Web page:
Gossip Girl is officially 10 years old and plenty of dedicated GG viewers are in their feelings (and their Netflix accounts) as they reminisce on the simpler days of Lonely Boy, Serena’s tears, Blair’s headbands and the world’s only pure soul, Dorota. It’s hard not to go a day without thinking of Gossip Girl, especially when considering the mixed reviews of the finale, which luckily Chuck Bass (otherwise known as Ed Westwick) hasn’t even seen.
Gossip Girl is over and it just feels wrong. Well, it also makes us feel old, but mostly, it’s just plain wrong.
Luckily, if there’s one person who can not only make right that which is wrong, but also make things even 100 times better, it’s Issa Rae.
The genius mind behind Insecure is proposing a Gossip Girl-style reboot, also comparable to 90210, but this one will be even better than its inspo. Rae wants the series to revolve around a group of black teens.
A show that depicts black kids for black kids and that is innovated/created by a black woman is not only necessary, it would also be groundbreaking, especially when considering the lack of consistent diversity in its predecessors. Representation matters, especially when it comes to television shows for teenagers. Rae makes this point by asking where a series like her idea has been and points out that the last one she could recall was Moesha, starring Brandy Norwood in the ’90s.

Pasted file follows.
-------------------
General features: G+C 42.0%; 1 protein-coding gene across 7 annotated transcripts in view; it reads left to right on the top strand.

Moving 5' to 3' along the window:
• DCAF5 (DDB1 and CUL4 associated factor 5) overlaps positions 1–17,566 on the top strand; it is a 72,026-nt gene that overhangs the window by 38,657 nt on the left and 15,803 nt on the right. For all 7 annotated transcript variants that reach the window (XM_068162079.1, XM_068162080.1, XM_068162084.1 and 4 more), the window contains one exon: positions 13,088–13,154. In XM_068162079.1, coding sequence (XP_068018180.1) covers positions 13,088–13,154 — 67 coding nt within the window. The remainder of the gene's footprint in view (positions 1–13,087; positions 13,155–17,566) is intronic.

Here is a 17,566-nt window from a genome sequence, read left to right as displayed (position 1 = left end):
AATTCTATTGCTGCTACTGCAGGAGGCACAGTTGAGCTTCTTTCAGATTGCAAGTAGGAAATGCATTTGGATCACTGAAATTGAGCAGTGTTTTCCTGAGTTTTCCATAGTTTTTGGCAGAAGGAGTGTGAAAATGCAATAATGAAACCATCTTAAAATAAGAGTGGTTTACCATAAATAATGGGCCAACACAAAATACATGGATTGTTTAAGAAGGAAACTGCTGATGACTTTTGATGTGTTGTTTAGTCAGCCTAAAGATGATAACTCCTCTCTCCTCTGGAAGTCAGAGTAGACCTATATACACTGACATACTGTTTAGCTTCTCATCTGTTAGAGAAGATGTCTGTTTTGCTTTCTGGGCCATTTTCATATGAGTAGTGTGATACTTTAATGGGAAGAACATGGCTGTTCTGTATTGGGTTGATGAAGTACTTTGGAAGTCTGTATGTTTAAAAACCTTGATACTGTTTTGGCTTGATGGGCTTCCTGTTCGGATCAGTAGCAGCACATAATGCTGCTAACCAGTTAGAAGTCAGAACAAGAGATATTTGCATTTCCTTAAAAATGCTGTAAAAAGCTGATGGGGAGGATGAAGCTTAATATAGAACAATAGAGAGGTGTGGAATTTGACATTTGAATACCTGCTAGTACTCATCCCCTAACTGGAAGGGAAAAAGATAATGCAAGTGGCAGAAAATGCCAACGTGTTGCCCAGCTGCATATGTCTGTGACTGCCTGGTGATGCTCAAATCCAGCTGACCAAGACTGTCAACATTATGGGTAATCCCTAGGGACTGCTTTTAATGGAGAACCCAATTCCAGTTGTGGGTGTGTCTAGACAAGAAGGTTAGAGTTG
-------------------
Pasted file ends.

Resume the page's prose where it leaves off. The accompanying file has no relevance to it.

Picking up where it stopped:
Rae already has her idea totally ironed out. She wants a main character named Lil’ Richie, who is rich but “so tired” of it. She wants “no goodie-goodies” and she makes sure to point out the truth: We definitely weren’t tuning into 90210 for Tori Spelling. #SorryNotSorry.
Oh, and there’s even a theme song. Well, the beginnings of a theme song. Just imagine the full version.
Affinity Magazine sang Issa’s praises and correctly stated that the reboot would be “iconic.”
Of course, Twitter users were happy to chime in with their excitement. It’s long overdue.
And there were plenty of people happy to audition. Roles for black actors are hard to come by, so not only would this show be powerful in terms of representation, it would also give jobs to a myriad of working actors.
The roles Rae describes are dynamic, which is important in television depictions of race.
Gossip Girl who? Sorry, we don’t know if we love you anymore. After this proposed show premieres, we’re signing all of our texts XOXO, Issa and not thinking twice about Dan Humphrey or those thick, ugly headbands ever again.